Baby Punting and More Utterly Absurd Restaurant Stories

In Depth

Welcome back to Behind Closed Ovens, where we take a look at the best and strangest stories from inside the food industry. This week, we’ve got a grab-bag of stories whose common thread is that I stared at each in wonder when I initially read them. As always, these are real e-mails from real readers.

Emma Stevens:

My boyfriend and I were on a road-trip from Chicago to San Francisco and had stopped around Kanab, Utah for the night. It was late and we were exhausted and hungry. Of course the only place left open in town was a McDonald’s, so to the drive-thru we went. And there we sat for about 5 minutes, no one ever came onto the intercom. We figured since it was so late the McDonald’s had a small crew and they probably didn’t notice the drive-in had a customer so we drove up. There was only one drive-in window, and through it we could see there were two young men on staff, one short and skinny, and one was quite tall, overweight, and sweaty (we could see how much he was sweating through the window, it was insane). They were both standing, staring off into the distance right in our direction, but made no move to answer the drive-thru window. We knew the place was still open, so my boyfriend rolled down the window and began knocking on theirs. The skinny one snaps out of his trance and walks over to the window very wobbly, as if he was drunk. He finally makes it to the window and decided to pry it open with his hands instead of using the button. He greeted us with a resounding “huh?” and fell silent.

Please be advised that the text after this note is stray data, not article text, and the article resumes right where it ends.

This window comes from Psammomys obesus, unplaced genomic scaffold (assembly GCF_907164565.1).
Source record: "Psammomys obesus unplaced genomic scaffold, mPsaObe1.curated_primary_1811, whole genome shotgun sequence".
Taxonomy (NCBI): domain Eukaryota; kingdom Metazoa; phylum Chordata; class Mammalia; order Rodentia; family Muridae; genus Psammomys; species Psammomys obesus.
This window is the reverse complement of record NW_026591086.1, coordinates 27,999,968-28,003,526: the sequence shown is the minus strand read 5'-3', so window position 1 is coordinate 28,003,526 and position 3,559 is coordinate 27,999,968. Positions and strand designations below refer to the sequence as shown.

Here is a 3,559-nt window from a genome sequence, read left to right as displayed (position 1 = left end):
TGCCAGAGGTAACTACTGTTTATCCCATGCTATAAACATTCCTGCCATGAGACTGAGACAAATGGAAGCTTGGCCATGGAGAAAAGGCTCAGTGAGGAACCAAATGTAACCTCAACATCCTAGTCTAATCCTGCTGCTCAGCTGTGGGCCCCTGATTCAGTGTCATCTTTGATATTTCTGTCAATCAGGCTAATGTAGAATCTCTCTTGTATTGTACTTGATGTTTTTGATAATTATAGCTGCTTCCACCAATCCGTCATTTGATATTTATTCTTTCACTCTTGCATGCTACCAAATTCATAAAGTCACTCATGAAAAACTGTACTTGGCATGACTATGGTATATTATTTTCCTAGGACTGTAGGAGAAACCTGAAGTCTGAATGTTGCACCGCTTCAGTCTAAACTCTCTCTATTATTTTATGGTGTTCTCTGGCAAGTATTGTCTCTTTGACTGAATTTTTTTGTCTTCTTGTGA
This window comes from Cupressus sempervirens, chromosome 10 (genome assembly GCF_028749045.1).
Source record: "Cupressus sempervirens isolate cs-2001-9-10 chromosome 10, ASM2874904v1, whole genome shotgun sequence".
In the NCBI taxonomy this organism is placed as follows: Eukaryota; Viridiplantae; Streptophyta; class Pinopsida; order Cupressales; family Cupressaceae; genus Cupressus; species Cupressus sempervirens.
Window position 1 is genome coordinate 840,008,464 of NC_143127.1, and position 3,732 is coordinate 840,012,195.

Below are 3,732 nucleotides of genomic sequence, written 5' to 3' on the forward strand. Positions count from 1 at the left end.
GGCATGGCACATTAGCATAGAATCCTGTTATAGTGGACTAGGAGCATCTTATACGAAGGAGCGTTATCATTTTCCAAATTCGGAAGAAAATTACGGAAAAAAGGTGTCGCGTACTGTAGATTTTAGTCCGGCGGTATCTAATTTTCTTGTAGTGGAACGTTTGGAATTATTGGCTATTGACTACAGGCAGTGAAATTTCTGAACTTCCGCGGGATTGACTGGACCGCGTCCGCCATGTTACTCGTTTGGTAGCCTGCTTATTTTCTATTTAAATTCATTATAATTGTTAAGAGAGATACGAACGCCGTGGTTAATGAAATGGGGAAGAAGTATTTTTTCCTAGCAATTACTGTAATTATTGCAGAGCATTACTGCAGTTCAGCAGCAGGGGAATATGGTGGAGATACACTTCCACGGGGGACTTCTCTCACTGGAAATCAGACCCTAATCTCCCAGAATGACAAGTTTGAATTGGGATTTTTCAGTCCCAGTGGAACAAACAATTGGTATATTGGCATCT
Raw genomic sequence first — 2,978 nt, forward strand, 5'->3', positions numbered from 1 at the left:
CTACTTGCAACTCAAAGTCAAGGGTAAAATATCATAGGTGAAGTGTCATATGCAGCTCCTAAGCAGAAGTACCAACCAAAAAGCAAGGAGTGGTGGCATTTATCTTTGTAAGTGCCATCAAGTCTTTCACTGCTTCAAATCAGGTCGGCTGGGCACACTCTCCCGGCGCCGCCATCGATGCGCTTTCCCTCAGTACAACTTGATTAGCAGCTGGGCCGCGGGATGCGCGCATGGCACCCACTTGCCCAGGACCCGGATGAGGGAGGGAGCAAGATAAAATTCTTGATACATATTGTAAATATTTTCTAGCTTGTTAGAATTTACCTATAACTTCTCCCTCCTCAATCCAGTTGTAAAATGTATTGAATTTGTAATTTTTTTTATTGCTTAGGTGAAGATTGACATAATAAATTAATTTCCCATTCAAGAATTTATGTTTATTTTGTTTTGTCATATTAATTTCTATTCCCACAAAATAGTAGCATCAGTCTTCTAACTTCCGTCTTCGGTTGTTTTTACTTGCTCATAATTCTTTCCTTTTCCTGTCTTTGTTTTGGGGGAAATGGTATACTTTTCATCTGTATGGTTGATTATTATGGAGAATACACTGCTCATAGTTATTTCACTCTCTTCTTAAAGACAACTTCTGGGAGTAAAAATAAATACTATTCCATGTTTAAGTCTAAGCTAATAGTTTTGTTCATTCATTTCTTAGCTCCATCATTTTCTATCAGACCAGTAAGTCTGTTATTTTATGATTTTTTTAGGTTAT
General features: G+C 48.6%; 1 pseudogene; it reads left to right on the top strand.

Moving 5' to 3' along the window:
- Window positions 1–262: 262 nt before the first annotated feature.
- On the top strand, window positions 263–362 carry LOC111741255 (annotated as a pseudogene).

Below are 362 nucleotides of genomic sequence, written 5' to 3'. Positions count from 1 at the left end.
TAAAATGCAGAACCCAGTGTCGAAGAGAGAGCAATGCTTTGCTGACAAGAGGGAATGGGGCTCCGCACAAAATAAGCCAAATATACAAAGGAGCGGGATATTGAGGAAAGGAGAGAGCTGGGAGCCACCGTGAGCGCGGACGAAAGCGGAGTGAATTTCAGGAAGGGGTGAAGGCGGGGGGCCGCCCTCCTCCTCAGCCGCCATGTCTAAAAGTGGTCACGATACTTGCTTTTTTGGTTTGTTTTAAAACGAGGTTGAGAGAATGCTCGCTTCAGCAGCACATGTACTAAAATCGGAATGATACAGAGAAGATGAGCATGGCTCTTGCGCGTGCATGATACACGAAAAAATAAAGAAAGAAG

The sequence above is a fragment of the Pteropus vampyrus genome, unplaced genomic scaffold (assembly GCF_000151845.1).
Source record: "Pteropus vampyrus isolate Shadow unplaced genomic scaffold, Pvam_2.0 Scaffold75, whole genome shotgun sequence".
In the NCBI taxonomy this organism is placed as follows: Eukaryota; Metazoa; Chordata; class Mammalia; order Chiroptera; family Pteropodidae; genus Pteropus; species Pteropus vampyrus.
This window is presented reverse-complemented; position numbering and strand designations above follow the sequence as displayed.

My boyfriend is patient man, and he calmly asked him to confirm the store was still open, because we would like to place an order. He proceeds to look at his wrist which has no watch on it, nods to confirm that they were open, and then walks away leaving the window open. My boyfriend called back to him again that we wanted to place an order, and he then very wobbly made his way back to stare silently at us again. Now the large one in the background had been staring at us the whole time this was happening and had not moved from his original spot. He made his way over to stare at us unblinking, over the shoulder of his shorter friend. My boyfriend said he would like a 10 nugget meal with a coke, and that I would like the southwestern salad.